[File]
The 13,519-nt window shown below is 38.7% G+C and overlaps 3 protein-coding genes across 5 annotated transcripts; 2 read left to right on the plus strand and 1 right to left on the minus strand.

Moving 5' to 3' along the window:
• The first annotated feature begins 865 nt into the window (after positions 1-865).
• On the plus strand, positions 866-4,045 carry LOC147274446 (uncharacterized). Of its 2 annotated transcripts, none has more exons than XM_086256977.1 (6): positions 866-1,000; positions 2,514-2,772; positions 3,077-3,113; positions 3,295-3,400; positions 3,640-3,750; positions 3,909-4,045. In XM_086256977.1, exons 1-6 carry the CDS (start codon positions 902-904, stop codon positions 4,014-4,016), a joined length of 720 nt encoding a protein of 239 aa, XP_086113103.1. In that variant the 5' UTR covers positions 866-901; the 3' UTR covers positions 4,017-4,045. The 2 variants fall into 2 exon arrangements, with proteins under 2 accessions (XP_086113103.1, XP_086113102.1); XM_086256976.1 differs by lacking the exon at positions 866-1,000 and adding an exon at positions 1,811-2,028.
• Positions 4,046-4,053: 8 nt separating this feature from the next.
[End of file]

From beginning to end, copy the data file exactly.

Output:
The 13,519-nt window shown below is 38.7% G+C and overlaps 3 protein-coding genes across 5 annotated transcripts; 2 read left to right on the plus strand and 1 right to left on the minus strand.

Moving 5' to 3' along the window:
• The first annotated feature begins 865 nt into the window (after positions 1-865).
• On the plus strand, positions 866-4,045 carry LOC147274446 (uncharacterized). Of its 2 annotated transcripts, none has more exons than XM_086256977.1 (6): positions 866-1,000; positions 2,514-2,772; positions 3,077-3,113; positions 3,295-3,400; positions 3,640-3,750; positions 3,909-4,045. In XM_086256977.1, exons 1-6 carry the CDS (start codon positions 902-904, stop codon positions 4,014-4,016), a joined length of 720 nt encoding a protein of 239 aa, XP_086113103.1. In that variant the 5' UTR covers positions 866-901; the 3' UTR covers positions 4,017-4,045. The 2 variants fall into 2 exon arrangements, with proteins under 2 accessions (XP_086113103.1, XP_086113102.1); XM_086256976.1 differs by lacking the exon at positions 866-1,000 and adding an exon at positions 1,811-2,028.
• Positions 4,046-4,053: 8 nt separating this feature from the next.